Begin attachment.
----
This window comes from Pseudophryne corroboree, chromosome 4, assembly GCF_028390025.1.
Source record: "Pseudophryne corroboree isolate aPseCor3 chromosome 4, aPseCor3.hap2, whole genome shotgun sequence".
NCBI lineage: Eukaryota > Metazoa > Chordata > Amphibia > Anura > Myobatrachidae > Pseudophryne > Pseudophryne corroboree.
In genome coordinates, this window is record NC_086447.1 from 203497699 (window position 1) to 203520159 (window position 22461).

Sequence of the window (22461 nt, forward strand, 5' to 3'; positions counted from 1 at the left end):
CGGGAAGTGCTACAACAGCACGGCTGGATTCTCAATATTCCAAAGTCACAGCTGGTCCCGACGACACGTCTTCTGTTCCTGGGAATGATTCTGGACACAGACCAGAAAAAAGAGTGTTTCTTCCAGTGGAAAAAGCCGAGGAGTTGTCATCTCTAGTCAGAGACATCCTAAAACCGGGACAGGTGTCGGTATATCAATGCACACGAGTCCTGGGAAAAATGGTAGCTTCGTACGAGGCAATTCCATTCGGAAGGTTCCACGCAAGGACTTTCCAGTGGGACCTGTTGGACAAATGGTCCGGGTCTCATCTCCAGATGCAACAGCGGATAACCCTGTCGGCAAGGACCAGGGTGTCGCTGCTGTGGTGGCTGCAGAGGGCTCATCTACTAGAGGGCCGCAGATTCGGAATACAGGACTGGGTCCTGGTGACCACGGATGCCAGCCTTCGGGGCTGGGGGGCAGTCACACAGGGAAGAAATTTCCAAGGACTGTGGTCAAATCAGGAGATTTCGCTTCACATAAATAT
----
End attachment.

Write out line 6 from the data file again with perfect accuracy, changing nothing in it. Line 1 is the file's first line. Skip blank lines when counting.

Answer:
CGGGAAGTGCTACAACAGCACGGCTGGATTCTCAATATTCCAAAGTCACAGCTGGTCCCGACGACACGTCTTCTGTTCCTGGGAATGATTCTGGACACAGACCAGAAAAAAGAGTGTTTCTTCCAGTGGAAAAAGCCGAGGAGTTGTCATCTCTAGTCAGAGACATCCTAAAACCGGGACAGGTGTCGGTATATCAATGCACACGAGTCCTGGGAAAAATGGTAGCTTCGTACGAGGCAATTCCATTCGGAAGGTTCCACGCAAGGACTTTCCAGTGGGACCTGTTGGACAAATGGTCCGGGTCTCATCTCCAGATGCAACAGCGGATAACCCTGTCGGCAAGGACCAGGGTGTCGCTGCTGTGGTGGCTGCAGAGGGCTCATCTACTAGAGGGCCGCAGATTCGGAATACAGGACTGGGTCCTGGTGACCACGGATGCCAGCCTTCGGGGCTGGGGGGCAGTCACACAGGGAAGAAATTTCCAAGGACTGTGGTCAAATCAGGAGATTTCGCTTCACATAAATAT